had demonstratively deduced from this concession concerning cause and effect, will apply with equal and crushing force to all the other eleven categorical forms, and the logical functions corresponding to them. How can we make bricks without straw ;or build without cement ? We learn all things indeed by occasion of experience; but the very facts so learned force us inward on the antecedents, that must be pre-supposed in order to render experience itself possible. The first book of Locke's Essay (if the supposed error, which it labors to subvert, be not a mere thing of straw, an absurdity which no man ever did, or indeed ever could, believe), is formed on a ooplona reposnrijoews,' and involves the old mistake of Cum hoc : ergo, propter hoc.

The term, Philosophy, defines itself as an affectionate secking after the truth ; but Truth is the correlative of Being. This again is no way conceivable, but by assuming as a postulate, that both are ab initio, identical and co-inherent ; that intelligence and monly understood, on his own showing, and he maintained that if ideas come to us only by sensation or reflection, this is to be understood of their actual perception, but that they are in us before they are perceived. See also his Réflexions sur l'Essai de 'Locke-Art. xli., and Meditationes de cognitione, veritate, et ideis, Art. ix, of Erdmann's edition of his works. S. C.)

2 Videlicet; Quantity, Quality, Relation and Mode, each consisting of three subdivisions. See Kritik der reinen Vernunft.* See too the judicious remarks on Locke and Hume.

3 [See Maasz, ubi supra, p. 366. Ed.]

* [Pp. 104 and 110–11, vol. ji. Works. Leipzig, 1838, Ed.)

† (Ib., pp. 125-6. "The celebrated Locke, froin want of this consideration, and because he met with pure conceptions of the understanding in experience, has also derived them from experience; and moreover he proceeded so inconsequently, that he ventured therewith upon attempts at cognitions, which far transcend all limits of experience. Hume acknowledged that, in order to the last, those conceptions must necessarily have their origin d privri. But, as he could not explain how it is that the understanding should think conceptions, not in themselves united in the understanding, yet as necessarily united in the object,—and not hitting upon this, that probably the understanding by menns of these (à priori) conceptions was itself the author of the experience, wherein its objects are found-he was forced to derive these conceptions from experience, that is to say, from subjective necessity arising from frequent association in experience, erroneously considered to be objective :-I mean from habit: although afterwards he acted very consistentiy in declaring it to be impossible with these conceptions and the principles to which they give birth to transcend the limits of experience. However, the empirical derivation, on which both Locke and Hame fell, is not reconcilable with the reality of those scientific cognitions à priori which we possess, namely, pure Mathenistics and General Physics, and is therefore refuted by the faci." Ed. See also the whole section entitled, Uebergang zur transscendentalen. Deduction der Kategorien, pp. 123-6. S.C.]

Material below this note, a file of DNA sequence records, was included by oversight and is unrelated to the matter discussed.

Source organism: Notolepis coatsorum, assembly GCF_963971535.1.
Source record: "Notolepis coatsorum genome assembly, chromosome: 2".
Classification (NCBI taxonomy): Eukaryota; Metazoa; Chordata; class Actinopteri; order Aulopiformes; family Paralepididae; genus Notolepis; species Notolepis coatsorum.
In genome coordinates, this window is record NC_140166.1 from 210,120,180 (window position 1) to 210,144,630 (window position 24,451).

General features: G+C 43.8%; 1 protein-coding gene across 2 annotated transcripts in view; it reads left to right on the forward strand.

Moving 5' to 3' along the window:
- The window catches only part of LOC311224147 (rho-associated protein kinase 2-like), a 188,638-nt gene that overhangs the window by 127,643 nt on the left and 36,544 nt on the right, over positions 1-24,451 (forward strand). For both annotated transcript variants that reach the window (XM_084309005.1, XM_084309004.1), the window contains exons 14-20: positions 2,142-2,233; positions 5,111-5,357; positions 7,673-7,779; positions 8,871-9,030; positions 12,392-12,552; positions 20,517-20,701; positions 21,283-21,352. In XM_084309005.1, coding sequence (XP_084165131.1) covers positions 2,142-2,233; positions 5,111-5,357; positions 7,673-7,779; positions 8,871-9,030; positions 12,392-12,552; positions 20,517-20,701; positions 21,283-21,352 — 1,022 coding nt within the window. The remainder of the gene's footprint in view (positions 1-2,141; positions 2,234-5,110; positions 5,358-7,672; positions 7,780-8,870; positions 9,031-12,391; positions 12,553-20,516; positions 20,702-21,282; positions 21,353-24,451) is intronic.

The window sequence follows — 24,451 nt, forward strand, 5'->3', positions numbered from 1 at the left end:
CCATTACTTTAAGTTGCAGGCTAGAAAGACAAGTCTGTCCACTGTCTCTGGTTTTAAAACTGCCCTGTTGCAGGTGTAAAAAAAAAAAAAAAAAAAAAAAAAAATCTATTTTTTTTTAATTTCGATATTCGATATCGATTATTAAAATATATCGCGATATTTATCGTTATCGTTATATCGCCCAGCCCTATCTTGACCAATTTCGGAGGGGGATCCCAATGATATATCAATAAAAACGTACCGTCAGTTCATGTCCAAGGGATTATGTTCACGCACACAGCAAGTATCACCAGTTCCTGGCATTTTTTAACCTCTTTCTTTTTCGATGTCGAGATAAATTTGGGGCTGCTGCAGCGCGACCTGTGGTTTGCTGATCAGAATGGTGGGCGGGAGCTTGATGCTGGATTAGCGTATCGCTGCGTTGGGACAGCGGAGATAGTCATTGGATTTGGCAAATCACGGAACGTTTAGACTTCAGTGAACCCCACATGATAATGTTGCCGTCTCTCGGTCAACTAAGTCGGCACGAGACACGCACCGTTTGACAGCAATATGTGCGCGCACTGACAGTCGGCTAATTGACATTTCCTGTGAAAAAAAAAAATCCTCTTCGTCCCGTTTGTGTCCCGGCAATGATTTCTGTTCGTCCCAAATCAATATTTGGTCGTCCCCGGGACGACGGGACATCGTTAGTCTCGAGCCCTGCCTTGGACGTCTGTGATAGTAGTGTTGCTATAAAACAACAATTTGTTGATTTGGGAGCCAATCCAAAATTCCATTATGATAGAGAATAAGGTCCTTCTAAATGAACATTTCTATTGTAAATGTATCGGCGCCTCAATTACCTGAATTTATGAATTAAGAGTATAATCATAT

being are reciprocally each other's substrate.

I presumed that this was a possible conception (i. e. that it involved no logical inconsonance), from the length of time during which the scholastic definition of the Supreme Being, as actus purissimus sine ulla potentialitate, was received in the schools of Theology, both by the Pontifican and the Reformed divines. The early study of Plato and Plotinus, with the commentaries and the THEOLOGIA, PLATONICA of the illustrious Florentine;" of Proclus, and Gemistius Pletho;' and at a later period of the De Immenso el Innumerabili," and the “ De la causa, principio et uno," of the philosopher of Nola, who could boast of a Sir Philip Sidney and Fulke Greville among his patrons, and whom the idolaters of Rome burnt as an atheist in the year 1600; had all contributed to prepare my mind for the reception and welcoming of the Cogito quia Sum, et Sum quia ·Cogito; a philosophy of seeming hardi. hood, but certainly the most ancient, and therefore presumptively the most natural.

Why need I be afraid ? Say rather how dare I be ashamed of the Teutonic theosophist, Jacob Behmen ? Many, indeed,

* [Marsilii Ficini Theologia Platonica, seu de immortalitate animorum ac æterna felicitate. Ficinus was born at Florence, 1433, and died in 1499. Ed.]

5 [Proclus was born at Constantinople in 412 and died in 485. Ed.]

& [G. Gemistius Pletho, a Constantinopolitan. He came to Florence in 1438. De Platonicæ atque Aristotelicæ philosophiæ differentia. Ed.]

[De Innumerabilibus, Immenso et Infigurabili, seu de Universo et Mundis, lib. viii. S. C.]

T. Giordano Bruno was burnt at Rome on the 17th of February, 1599–1600. See Note in the Friend, I., p. 154, 3d edit., for some account of the titles of his works. He particularly mentions Sidney in that curious work La Cena de le Ceneri. Ed.]

8 [Boehm was born at Goerlitz in Upper Lusatia in 1575. The elements of his theology may be collected from his Aurora, and his treatise “ On the Three Principles of the Divine Essence.” A little book about mystic writers, Theologiæ Mystice Idea Generalior, mentions that the son of Gr. Richter, the minister of Goerlitz, who wrote and preached against Boehm, and silenced him for seven years by procuring an order against him from the senate of the city, after the decease of both the persecutor and the persecuted, undertook to answer, for the honor of his father's memory, an effective reply of the theosophist to a violent publication against his doctrine from the pen of his pastor. But that, contrary to all